A lot of people lately have been cryin’, “The sky is falling” now that Defense Distributed (DD) has been given the green-light by the Justice Department to once again publish online computer files for 3-D printable firearms.
Two of those chicken littles include New Jersey Attorney General Gurbir S. Grewal and L.A. City Attorney Michael Feuer, who have gone so far as to threaten to sue DD if they go ahead with their plan, to exercise their First Amendment right of free speech, and release the blueprints this week on Aug. 1st.
Next week, a Texas-based company called Defense Distributed plans to publish computer files that would make it possible for anyone with a 3D printer to make their own untraceable assault weapons at home. This threatens all of us in New Jersey.
— NJ Attorney General Gurbir Grewal (@NewJerseyOAG) July 26, 2018
To which the Second Amendment Foundation (SAF) has said, in a manner of speaking, NOT SO FAST! On Sunday, SAF filed its own lawsuit against the two government lawyers on the grounds that they are engaging in “unconstitutional prior restraint.”
“What Grewal and Feuer are attempting is an unconstitutional exercise of prior restraint,” said SAF founder and Executive Vice President Alan M. Gottlieb in a press release. “They are trying to prevent Defense Distributed and its founder, Cody Wilson, from exercising free speech under color of law.”
“We have the right to publish this information,” added Wilson, “and now the New Jersey Attorney General and Los Angeles city attorney can pay for it.” Plaintiffs are seeking declaratory and injunctive relief,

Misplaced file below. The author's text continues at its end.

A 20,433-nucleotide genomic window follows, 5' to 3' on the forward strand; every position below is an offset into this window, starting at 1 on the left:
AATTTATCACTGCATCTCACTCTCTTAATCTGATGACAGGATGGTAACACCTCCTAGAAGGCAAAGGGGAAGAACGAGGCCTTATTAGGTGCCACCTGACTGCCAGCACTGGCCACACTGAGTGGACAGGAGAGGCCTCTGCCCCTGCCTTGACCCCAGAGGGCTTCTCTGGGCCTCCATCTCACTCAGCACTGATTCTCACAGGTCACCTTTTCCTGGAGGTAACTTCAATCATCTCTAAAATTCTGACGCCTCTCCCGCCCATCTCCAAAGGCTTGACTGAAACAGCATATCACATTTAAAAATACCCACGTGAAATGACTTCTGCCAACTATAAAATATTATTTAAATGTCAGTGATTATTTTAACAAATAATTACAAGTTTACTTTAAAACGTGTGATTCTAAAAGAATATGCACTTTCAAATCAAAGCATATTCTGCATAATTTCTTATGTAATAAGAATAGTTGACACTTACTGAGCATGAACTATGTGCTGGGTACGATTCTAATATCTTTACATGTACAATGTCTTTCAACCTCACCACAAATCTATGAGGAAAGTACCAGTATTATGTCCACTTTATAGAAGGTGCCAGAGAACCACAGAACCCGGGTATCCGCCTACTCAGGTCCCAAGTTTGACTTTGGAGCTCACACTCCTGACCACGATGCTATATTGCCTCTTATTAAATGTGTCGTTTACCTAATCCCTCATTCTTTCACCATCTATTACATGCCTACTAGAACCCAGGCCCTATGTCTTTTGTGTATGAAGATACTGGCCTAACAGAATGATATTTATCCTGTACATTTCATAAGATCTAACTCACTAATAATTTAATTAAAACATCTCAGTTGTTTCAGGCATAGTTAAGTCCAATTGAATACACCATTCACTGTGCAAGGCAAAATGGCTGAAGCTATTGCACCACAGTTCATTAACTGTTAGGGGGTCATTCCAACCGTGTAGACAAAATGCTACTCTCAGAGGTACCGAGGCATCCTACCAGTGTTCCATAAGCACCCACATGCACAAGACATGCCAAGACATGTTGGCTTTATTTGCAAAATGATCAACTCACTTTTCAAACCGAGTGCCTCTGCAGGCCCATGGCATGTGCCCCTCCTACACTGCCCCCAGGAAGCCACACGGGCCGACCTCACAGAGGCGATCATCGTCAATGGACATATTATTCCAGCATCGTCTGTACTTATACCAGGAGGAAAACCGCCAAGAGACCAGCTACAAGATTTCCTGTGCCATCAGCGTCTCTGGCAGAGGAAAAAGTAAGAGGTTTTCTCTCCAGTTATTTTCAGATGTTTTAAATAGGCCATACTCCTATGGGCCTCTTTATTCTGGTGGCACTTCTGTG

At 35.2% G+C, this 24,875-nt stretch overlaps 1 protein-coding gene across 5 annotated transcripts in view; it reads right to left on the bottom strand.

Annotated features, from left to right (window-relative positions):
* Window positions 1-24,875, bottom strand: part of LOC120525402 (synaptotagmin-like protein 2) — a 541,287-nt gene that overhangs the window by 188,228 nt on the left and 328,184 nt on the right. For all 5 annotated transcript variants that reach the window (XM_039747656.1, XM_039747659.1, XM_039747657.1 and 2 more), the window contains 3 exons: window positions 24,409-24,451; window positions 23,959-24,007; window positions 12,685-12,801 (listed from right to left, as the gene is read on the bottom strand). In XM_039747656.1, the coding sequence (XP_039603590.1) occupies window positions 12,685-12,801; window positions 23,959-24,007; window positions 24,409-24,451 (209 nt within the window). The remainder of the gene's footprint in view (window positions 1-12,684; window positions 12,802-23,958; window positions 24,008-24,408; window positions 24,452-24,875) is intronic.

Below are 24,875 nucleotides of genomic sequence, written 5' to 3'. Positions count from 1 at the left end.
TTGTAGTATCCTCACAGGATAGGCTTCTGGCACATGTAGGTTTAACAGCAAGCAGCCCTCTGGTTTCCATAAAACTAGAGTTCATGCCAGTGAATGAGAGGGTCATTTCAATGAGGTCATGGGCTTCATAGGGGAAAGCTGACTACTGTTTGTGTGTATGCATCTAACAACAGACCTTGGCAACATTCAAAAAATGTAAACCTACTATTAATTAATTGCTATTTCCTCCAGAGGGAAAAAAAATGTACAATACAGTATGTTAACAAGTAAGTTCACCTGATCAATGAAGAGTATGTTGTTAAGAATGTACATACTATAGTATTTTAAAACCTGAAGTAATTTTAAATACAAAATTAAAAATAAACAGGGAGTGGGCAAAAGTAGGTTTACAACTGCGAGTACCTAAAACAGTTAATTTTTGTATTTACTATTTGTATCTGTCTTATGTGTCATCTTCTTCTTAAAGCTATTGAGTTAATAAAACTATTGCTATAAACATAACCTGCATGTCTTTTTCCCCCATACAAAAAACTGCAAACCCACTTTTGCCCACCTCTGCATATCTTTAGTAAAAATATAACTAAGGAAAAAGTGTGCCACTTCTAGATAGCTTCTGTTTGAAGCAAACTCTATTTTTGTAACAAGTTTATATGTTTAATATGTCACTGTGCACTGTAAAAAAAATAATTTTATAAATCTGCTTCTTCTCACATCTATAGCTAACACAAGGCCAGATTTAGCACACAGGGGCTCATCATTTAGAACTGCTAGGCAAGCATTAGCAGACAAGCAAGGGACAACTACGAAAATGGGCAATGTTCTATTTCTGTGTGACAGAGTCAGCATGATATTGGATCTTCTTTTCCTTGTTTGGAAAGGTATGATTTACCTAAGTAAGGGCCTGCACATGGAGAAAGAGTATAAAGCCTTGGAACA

damages, and attorney fees.
SEE ALSO: Defense Distributed on Beating Back DOJ Censorship of DIY Firearms: ‘The era of the downloadable gun has formally begun’
It was Obama’s Justice Department that ordered the Texas-based company to pull down its materials back in 2013. Late last month, the DOJ reversed course and settled with DD following a multi-year legal battle with SAF.
Since that announcement, anti-gunners nationwide have been scrambling trying to find a way to prevent those files from being shared. Brady Campaign, Everytown for Gun Safety and the Giffords Law Center filed a lawsuit of their own asking for a temporary restraining order and preliminary injunction. But that request was shot down by U.S. District Judge Robert Pitman in Austin, Texas last week.
🚨#LosAngeles City Attorney Mike Feuer & @ManhattanDA Cyrus Vance, Jr. to @StateDept‘s @SecPompeo: NO #DIY #3dguns!!! https://t.co/53oDcLWO0j@ProsecutorsAGV @davidhogg111 @WAGV @MomsDemand @GiffordsCourage#GunControlNow pic.twitter.com/u3k6IvvnG3
— LA City Attorney (@CityAttorneyLA) July 29, 2018
“This is quickly turning into a classic First Amendment case,” Gottlieb observed. “People publish all sorts of information online, but because this case involves technical information on production of firearm components on a 3-D printer, these anti-rights officials are trying to squelch it. We cannot allow this to happen.
“You cannot exercise the right to keep and bear arms without being able to buy or make your own firearm,” he concluded.
Until a decision is reached, DD will hold off on sharing files with customers in New Jersey, California, and Pennsylvania (where a similar complaint was issued). But for everyone else everywhere else it should be all systems go!